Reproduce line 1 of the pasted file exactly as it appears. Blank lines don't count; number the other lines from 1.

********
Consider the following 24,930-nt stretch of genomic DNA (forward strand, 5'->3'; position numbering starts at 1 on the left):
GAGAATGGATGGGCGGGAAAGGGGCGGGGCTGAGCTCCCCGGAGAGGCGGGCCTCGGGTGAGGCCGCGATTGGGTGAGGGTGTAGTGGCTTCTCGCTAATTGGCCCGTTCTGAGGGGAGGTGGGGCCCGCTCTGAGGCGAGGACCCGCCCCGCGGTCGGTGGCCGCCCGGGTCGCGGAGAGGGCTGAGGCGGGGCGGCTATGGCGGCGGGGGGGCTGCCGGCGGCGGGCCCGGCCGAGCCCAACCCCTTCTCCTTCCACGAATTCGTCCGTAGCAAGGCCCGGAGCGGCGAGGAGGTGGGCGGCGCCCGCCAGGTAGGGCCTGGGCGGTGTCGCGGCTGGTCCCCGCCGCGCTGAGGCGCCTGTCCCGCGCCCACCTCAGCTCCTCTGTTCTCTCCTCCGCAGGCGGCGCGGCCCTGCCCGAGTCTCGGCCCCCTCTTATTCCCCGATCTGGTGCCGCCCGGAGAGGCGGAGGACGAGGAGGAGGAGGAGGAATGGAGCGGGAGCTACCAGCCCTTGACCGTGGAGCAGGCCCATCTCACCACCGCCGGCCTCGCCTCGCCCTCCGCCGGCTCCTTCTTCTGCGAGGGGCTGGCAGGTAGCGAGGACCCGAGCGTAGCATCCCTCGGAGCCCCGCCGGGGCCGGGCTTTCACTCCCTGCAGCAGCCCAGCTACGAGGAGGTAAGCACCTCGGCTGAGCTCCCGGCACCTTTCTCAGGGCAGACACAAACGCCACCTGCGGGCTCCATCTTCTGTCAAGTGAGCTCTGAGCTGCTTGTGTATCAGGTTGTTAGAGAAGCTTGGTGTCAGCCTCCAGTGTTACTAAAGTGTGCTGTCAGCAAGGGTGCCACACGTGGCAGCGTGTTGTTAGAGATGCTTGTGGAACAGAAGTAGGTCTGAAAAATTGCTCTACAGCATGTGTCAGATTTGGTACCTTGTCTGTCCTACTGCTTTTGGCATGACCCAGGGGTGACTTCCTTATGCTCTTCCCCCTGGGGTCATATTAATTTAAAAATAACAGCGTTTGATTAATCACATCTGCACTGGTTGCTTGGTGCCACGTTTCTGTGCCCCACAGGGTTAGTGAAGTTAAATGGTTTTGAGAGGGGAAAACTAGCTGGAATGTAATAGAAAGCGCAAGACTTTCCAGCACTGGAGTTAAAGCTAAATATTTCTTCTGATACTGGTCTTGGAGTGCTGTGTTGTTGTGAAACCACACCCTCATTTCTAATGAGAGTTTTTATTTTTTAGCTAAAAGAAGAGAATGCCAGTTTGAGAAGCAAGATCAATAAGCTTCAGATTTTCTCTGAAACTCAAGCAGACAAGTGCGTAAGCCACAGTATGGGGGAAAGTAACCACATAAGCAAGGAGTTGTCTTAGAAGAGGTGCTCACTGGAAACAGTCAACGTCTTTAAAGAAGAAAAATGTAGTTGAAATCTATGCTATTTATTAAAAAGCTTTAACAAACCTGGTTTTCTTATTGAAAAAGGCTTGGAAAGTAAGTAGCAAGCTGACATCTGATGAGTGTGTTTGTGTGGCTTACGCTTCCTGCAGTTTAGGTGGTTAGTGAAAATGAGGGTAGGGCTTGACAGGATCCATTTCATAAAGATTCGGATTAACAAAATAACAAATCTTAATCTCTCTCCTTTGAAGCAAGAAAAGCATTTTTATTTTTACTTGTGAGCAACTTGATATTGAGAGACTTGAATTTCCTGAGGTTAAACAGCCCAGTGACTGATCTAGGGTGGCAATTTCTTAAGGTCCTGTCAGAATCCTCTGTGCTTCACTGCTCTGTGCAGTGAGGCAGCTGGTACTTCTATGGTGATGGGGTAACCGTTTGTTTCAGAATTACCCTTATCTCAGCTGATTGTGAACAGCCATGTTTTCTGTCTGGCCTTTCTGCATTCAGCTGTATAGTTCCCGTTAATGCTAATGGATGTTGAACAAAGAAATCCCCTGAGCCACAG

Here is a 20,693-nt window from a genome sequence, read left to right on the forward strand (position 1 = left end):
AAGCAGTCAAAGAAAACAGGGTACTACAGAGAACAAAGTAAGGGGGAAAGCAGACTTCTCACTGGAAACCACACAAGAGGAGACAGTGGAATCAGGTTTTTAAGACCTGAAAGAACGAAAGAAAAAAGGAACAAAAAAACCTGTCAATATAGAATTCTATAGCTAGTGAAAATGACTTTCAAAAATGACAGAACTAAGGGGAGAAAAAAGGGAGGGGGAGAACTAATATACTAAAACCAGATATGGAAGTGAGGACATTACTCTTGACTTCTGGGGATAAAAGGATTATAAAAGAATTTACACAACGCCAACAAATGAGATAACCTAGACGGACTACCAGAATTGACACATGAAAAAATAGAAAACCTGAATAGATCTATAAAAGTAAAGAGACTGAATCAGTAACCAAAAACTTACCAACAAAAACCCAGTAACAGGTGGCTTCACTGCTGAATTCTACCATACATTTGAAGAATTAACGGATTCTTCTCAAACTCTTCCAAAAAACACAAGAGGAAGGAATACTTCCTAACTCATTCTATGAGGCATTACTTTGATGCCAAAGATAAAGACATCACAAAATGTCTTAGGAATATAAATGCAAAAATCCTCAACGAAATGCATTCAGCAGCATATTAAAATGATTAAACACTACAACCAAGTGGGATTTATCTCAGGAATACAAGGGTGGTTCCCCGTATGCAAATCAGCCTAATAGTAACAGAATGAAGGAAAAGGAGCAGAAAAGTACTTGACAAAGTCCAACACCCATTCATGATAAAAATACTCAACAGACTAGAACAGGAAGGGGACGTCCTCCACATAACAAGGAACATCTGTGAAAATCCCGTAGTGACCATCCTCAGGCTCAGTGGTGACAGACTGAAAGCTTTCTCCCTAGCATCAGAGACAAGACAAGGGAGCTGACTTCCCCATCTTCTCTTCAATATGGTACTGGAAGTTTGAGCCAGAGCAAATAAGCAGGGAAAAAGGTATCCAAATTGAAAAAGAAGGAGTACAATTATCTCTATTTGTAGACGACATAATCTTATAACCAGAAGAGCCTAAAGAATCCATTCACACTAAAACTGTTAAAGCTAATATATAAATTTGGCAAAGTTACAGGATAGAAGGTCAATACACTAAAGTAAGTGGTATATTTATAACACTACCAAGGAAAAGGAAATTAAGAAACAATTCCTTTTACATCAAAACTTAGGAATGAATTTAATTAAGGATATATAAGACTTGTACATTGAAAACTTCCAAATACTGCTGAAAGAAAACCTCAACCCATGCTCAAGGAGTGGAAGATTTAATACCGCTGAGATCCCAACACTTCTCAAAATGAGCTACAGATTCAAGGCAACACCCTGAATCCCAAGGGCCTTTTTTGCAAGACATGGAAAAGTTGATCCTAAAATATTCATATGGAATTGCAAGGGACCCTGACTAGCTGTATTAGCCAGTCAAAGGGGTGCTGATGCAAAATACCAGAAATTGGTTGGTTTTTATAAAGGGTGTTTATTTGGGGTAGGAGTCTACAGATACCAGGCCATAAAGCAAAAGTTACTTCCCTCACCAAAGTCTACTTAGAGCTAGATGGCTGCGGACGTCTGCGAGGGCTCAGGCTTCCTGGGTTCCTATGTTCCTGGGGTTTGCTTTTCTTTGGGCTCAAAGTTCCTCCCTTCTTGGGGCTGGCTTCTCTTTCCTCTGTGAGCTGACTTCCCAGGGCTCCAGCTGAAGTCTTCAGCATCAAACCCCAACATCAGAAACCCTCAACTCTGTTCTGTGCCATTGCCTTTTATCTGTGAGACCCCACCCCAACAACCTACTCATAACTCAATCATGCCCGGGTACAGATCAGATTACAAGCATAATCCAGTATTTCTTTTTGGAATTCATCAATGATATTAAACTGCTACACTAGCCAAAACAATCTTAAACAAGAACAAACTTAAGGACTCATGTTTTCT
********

Consider the following 24,930-nt stretch of genomic DNA (forward strand, 5'->3'; position numbering starts at 1 on the left):